Netflix, Google, Others to Sue Over Net Neutrality Repeal

Gladys Abbott
January 9, 2018

Yesterday, the FCC published the order it voted on in December that rolls back the protections that help keep the Internet open and free.

Sen. Claire McCaskillClaire Conner McCaskillDemocrats turn on Al Franken Trump rips Dems a day ahead of key White House meeting The Hill's 12:30 Report MORE (D-Mo.) announced her support for the bill on Twitter, putting it over the top of a procedural requirement to bypass committee approval. In the meantime, net neutrality supporters are also pursuing litigation and state laws.

The move comes as a way of blocking FCC Chairman Ajit Pai and his gang of unconstitutional fuckboys from dismantling a free and open internet. The sponsors of the resolution include 29 Democrats and Sen. Given that Republicans have nearly unanimously supported the FCC's new rules, the prospects for the CRA are dim.

Getting a vote is only part of the battle. A tie vote would likely mean the deciding vote would be cast by VP Mike Pence, dooming the resolution.

While McCaskill's support is good news for those who wish to see the decision overturned, the vote in itself will not be enough to ensure that net neutrality will be restored.

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Still, Free Press and others are pushing forward, noting that the net neutrality rules are widely popular. A University of Maryland poll last month found that 83% of Americans and 75% of Republicans said they supported them. Once the bill goes to a vote, it will still need a majority to pass and then will wind up on Trump's desk, who is unlikely to approve the bill. It's starting to get real as the IA said they are looking to take legal action and provide as much legislative support as possible in the fight against the net neutrality repeal.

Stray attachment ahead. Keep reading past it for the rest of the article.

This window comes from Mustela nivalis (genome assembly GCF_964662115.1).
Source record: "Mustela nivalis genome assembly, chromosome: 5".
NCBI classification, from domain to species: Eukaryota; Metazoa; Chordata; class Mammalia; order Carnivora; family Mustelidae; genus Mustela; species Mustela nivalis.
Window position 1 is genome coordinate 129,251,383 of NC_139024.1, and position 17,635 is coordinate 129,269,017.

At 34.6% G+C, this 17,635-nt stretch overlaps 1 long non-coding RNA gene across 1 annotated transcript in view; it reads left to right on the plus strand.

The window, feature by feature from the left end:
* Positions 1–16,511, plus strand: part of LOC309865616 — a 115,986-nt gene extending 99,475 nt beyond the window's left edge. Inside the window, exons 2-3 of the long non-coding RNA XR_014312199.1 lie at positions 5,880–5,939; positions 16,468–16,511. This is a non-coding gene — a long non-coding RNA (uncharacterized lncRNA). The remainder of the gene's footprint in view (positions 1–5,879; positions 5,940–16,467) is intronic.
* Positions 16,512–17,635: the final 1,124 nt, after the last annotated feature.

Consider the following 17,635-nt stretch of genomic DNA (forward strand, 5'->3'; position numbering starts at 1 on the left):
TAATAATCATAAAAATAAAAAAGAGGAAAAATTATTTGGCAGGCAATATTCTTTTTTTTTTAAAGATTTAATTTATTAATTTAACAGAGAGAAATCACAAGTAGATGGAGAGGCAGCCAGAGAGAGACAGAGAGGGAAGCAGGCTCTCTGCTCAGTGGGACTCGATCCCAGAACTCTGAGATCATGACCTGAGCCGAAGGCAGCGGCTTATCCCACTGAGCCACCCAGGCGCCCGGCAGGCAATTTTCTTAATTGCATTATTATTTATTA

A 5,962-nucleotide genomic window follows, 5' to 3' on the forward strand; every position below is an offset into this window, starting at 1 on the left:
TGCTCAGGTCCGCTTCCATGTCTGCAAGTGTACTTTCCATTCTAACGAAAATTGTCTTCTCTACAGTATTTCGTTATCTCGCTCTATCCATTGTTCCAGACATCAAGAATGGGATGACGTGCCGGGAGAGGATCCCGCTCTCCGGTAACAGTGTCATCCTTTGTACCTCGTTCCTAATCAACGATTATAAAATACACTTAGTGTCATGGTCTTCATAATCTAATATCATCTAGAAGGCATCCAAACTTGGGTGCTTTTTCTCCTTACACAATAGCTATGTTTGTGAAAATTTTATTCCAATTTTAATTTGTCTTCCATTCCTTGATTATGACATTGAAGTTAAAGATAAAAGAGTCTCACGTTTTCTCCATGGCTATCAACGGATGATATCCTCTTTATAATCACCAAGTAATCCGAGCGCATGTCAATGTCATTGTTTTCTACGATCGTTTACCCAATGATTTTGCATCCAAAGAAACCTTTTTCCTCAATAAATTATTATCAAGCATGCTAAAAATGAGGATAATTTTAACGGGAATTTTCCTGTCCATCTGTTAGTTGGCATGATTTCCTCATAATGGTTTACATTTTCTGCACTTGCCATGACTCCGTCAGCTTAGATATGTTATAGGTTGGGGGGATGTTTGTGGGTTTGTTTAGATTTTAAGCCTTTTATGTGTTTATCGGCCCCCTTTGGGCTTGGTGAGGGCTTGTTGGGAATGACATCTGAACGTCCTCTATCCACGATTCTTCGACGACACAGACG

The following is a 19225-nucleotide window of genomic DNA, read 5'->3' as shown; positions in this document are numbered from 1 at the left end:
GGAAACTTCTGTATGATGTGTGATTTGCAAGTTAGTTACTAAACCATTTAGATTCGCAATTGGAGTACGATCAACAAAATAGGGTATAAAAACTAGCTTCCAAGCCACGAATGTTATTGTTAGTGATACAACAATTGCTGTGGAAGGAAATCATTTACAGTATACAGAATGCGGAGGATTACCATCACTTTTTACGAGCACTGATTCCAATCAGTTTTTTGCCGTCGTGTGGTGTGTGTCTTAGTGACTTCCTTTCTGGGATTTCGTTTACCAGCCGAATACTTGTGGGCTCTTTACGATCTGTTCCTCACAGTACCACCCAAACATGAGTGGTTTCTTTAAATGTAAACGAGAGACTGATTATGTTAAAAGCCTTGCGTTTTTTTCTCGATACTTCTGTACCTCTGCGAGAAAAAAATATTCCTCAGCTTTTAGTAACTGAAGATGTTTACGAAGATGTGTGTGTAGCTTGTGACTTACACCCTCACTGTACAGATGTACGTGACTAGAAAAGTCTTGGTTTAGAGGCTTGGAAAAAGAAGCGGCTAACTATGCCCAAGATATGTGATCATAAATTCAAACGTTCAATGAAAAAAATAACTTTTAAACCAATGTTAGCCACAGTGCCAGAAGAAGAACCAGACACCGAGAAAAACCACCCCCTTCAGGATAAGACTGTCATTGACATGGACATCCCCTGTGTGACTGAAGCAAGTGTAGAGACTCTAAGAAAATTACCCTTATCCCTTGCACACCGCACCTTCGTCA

He continued: "Regardless of party affiliation, all elected officials should stand with their constituents and restore the 2015 protections that protect free speech, choice, and innovation online". This effectively ended what many called Net Neutrality.

Before this, a lot of the same big tech companies were fairly passive and inactive during the initial protests of the repeal. To do that, the bill will regulate business practices and use net neutrality as a condition in state contracts, cable franchise agreements and agreements that let companies place wireless broadband equipment on utility poles, his office said in a statement.

The Nebraska Telecommunications Association, which said it would study Morfeld's bill before taking a position on it, circulated a white paper among its 30 member companies a year ago describing the 2015 rules as trying "to fit a square peg in a round hole".

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